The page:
«Previous    Next»
Robotic Sorter Helps Harvest In Orchard
A new robotic apple harvester sorts apples in the field as they are picked. The harvester was designed by Michigan State University researchers and built by Precise Manufacturing with funding from the USDA and the Michigan Apple Committee. The in-field sorting harvester is just the first step in a fully robotic apple harvester/sorter.
“We built our first prototype in 2016 and our final improved version for use in 2020,” says Renfu Lu, agricultural engineer, Michigan State University. “The entire machine was designed to work with the sorting system. Our next goal is to incorporate multiple robotic arms to pick the apples, too.”
The current self-propelled harvester has room for 6 workers, 2 picking at ground level and 4 from adjustable height platforms on the harvester’s sides. As they pick, workers place apples on conveyor belts. In the case of ground level workers, conveyer arms controlled by the harvester operator follow them through the orchard. Conveyer access is designed for minimal body and hand movements.
The apples are carried to a computer-vision sorting system. Select apples are dropped into one bin, while lower quality apples are deposited in a second bin. Foam cushioned rollers catch and place individual apples, preventing them from bumping into other apples.
Working at a speed of up to 12 apples per second, the sorter is designed to match the picking speed of 6 workers. Sorting in the field, and eventual robotic picking, could significantly reduce apple grower costs. About half of grower production costs are tied up in picking and handling.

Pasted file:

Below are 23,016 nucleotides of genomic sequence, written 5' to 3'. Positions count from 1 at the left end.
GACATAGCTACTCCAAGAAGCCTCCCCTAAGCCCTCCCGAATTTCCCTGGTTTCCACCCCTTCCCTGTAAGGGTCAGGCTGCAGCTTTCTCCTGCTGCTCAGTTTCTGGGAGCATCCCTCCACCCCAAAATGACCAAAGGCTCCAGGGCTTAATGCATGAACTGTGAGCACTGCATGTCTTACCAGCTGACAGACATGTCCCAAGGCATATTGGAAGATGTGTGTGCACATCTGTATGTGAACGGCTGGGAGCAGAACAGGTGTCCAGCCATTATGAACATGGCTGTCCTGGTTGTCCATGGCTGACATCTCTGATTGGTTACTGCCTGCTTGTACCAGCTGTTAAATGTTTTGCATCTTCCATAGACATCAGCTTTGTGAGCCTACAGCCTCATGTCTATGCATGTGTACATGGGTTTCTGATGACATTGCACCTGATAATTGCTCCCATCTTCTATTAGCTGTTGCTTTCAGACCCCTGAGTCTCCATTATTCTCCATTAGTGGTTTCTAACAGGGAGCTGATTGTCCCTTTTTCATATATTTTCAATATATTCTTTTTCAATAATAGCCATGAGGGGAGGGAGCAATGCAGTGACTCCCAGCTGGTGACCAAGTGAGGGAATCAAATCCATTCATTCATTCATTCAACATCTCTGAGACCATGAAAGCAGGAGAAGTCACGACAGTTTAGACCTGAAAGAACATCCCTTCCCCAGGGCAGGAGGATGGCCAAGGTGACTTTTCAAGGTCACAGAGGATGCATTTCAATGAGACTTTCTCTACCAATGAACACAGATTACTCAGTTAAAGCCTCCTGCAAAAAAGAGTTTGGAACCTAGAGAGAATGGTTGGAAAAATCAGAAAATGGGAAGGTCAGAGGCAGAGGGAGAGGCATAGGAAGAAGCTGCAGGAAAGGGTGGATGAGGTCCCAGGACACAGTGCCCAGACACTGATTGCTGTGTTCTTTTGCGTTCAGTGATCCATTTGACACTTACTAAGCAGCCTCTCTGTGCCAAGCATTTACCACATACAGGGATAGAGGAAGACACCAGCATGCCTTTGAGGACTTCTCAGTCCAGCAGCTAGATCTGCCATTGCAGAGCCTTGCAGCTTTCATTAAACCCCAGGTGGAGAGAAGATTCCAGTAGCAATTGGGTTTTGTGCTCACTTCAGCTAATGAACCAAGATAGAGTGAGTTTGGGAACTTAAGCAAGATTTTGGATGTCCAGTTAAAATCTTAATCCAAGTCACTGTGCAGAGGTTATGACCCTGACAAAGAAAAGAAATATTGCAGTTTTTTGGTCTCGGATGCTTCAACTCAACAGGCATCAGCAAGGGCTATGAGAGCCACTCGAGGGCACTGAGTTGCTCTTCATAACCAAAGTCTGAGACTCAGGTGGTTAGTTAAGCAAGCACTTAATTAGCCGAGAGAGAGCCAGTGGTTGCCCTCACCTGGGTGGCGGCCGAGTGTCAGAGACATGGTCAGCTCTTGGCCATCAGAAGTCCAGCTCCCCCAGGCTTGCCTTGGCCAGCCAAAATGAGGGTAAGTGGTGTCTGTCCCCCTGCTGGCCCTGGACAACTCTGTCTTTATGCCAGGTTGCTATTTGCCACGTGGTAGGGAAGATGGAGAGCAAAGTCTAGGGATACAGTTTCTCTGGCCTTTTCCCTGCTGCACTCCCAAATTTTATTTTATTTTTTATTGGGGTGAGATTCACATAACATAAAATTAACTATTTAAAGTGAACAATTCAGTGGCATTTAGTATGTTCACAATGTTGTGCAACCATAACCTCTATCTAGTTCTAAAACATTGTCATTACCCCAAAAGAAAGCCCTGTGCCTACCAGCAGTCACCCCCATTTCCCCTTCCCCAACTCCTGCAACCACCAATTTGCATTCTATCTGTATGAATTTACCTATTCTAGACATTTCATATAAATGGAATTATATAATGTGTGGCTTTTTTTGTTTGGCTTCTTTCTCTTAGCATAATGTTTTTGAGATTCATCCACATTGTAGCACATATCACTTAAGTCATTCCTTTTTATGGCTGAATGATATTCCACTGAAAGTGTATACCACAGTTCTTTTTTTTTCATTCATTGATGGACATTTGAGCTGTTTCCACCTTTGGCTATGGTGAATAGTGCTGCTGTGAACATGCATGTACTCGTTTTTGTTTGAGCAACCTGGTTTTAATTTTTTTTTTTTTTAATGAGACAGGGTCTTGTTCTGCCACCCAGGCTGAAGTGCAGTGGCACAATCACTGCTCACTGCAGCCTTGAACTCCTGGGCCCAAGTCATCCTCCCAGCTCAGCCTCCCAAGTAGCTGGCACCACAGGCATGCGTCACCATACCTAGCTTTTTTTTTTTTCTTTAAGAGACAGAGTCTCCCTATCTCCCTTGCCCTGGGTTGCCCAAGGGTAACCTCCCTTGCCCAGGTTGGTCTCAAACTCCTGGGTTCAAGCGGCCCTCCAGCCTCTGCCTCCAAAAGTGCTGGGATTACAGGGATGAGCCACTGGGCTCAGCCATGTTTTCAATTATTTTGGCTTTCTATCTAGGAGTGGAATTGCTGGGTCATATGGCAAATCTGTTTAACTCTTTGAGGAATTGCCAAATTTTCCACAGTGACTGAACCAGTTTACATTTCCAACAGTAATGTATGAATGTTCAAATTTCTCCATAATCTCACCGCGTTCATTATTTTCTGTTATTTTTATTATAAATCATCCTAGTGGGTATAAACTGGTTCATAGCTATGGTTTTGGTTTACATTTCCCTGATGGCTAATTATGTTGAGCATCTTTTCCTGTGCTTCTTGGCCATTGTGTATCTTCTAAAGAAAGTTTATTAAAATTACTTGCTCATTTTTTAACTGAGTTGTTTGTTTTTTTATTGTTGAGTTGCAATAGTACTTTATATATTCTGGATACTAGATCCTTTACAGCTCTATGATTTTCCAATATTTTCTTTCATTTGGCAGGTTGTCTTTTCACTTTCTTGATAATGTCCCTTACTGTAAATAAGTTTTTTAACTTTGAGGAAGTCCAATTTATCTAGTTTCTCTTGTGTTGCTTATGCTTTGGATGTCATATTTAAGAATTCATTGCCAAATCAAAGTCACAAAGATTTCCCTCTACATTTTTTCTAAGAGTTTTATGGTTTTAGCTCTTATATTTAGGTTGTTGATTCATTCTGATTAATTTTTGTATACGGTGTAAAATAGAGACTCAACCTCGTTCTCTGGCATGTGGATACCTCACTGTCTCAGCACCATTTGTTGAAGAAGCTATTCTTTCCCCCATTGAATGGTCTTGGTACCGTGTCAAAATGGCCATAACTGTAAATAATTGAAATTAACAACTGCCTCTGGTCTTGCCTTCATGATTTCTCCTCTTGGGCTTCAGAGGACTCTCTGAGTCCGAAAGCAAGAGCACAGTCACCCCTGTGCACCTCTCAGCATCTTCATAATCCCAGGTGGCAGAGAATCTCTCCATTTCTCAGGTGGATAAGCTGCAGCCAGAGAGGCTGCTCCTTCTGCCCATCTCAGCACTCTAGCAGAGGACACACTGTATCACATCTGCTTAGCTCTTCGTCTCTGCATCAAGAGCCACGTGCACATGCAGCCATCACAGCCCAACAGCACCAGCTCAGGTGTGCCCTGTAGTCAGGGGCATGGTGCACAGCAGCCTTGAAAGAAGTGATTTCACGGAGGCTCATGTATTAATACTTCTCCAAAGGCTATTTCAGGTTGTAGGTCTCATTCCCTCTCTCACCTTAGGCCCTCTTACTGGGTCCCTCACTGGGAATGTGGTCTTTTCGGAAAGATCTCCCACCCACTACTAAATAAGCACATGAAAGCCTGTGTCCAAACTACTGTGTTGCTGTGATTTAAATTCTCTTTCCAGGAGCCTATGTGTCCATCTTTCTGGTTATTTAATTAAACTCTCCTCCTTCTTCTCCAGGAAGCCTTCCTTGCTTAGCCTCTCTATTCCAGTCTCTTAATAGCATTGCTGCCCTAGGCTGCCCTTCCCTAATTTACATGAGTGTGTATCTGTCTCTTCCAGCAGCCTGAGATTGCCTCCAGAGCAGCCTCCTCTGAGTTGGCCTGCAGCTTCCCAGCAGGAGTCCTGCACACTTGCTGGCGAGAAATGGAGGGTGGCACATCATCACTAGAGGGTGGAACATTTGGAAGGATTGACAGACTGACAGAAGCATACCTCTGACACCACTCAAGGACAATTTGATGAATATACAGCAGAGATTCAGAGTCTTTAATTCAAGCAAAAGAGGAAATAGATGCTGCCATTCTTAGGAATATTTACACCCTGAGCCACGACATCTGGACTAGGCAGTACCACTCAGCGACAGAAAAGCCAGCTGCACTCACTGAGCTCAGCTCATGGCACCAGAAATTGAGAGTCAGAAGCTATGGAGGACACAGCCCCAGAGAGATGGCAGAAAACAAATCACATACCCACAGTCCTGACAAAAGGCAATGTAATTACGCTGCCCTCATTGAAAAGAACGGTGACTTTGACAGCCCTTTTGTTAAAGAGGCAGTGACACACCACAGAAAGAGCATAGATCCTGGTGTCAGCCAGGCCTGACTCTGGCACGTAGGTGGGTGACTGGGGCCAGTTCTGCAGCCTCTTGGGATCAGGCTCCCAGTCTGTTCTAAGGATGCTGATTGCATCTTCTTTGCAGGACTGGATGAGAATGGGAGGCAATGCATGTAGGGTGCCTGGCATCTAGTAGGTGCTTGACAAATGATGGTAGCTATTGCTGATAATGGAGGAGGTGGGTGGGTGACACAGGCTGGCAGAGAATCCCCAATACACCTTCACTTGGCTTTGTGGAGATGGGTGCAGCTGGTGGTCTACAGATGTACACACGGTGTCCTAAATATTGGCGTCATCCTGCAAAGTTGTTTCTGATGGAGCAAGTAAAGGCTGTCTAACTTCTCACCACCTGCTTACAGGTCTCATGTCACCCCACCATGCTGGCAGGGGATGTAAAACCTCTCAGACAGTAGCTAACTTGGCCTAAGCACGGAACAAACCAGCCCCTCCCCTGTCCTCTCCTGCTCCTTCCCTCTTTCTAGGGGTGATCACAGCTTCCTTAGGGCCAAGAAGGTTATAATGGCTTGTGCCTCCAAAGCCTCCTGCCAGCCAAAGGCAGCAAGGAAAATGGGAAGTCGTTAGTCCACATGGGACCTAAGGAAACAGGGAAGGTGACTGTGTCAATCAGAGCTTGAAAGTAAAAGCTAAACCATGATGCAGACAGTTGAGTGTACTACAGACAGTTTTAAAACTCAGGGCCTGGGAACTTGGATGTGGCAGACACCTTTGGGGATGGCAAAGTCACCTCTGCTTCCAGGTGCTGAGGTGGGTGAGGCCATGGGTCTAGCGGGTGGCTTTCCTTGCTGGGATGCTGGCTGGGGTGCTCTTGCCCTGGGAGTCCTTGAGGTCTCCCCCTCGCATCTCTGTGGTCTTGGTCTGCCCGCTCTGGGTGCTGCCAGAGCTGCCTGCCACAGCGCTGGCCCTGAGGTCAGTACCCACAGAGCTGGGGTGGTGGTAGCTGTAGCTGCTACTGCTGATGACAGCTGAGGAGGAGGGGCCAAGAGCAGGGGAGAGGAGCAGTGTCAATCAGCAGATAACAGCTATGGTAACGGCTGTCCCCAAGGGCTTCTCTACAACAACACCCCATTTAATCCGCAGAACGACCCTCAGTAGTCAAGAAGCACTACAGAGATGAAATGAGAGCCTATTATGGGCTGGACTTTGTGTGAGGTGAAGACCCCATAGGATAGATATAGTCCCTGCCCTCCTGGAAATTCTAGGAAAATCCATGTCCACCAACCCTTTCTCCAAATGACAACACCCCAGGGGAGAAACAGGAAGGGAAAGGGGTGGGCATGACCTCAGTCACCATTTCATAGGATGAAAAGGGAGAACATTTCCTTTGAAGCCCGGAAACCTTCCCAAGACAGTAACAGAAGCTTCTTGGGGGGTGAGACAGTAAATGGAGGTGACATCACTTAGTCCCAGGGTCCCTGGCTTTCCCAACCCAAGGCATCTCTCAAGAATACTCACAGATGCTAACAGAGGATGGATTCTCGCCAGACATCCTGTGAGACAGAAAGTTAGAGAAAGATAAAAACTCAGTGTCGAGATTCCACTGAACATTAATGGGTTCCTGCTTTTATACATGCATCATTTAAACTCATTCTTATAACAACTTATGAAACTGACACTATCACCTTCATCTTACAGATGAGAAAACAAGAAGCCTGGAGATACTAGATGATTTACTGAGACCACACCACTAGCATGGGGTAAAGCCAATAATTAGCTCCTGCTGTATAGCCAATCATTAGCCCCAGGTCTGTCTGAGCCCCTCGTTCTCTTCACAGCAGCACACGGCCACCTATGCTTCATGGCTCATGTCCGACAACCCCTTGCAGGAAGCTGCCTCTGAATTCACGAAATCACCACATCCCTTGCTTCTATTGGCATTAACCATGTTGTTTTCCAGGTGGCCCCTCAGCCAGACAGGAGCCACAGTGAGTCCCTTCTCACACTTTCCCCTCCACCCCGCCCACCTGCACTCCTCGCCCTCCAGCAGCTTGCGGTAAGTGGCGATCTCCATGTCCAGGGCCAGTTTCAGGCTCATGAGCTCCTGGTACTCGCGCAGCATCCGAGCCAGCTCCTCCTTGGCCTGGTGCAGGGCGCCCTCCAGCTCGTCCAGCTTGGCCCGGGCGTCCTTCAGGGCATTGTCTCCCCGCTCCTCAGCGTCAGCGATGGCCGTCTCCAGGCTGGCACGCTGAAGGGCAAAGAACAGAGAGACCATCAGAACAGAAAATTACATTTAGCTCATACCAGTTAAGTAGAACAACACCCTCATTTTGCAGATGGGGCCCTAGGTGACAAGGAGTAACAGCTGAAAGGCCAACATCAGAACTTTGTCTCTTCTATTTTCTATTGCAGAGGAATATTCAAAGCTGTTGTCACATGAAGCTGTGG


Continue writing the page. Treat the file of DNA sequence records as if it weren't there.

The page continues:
Mario VanDyke, Precise Manufacturing, worked with Lu to build the main chassis, steering and hydraulic systems. He notes that the harvester as it is now designed will not compete economically.
“A typical orchard would need to bring in multiple machines to get the apples harvested fast enough,” he says. “Currently, they can bring in 200 to 300 pickers at a time to get the job done.”
He sees the real potential for the harvester coming with the addition of robotic picking arms. Lu agrees.
“This is still an early stage,” says Lu. “In the next 3 to 5 years, we will have incorporated robotic picking.”
Contact: FARM SHOW Followup, Renfu Lu, 524 S. Shaw Lane, 224 Farrall Hall, East Lansing, Mich. 48824 (ph 517 432-8062 or 517 749-3044; lur@msu.edu or renfu.lu@usda.gov).

  Click here to download page story appeared in.

  Click here to read entire issue

To read the rest of this story, download this issue below or click here to register with your account number.
Order the Issue Containing This Story
2021 - Volume #45, Issue #1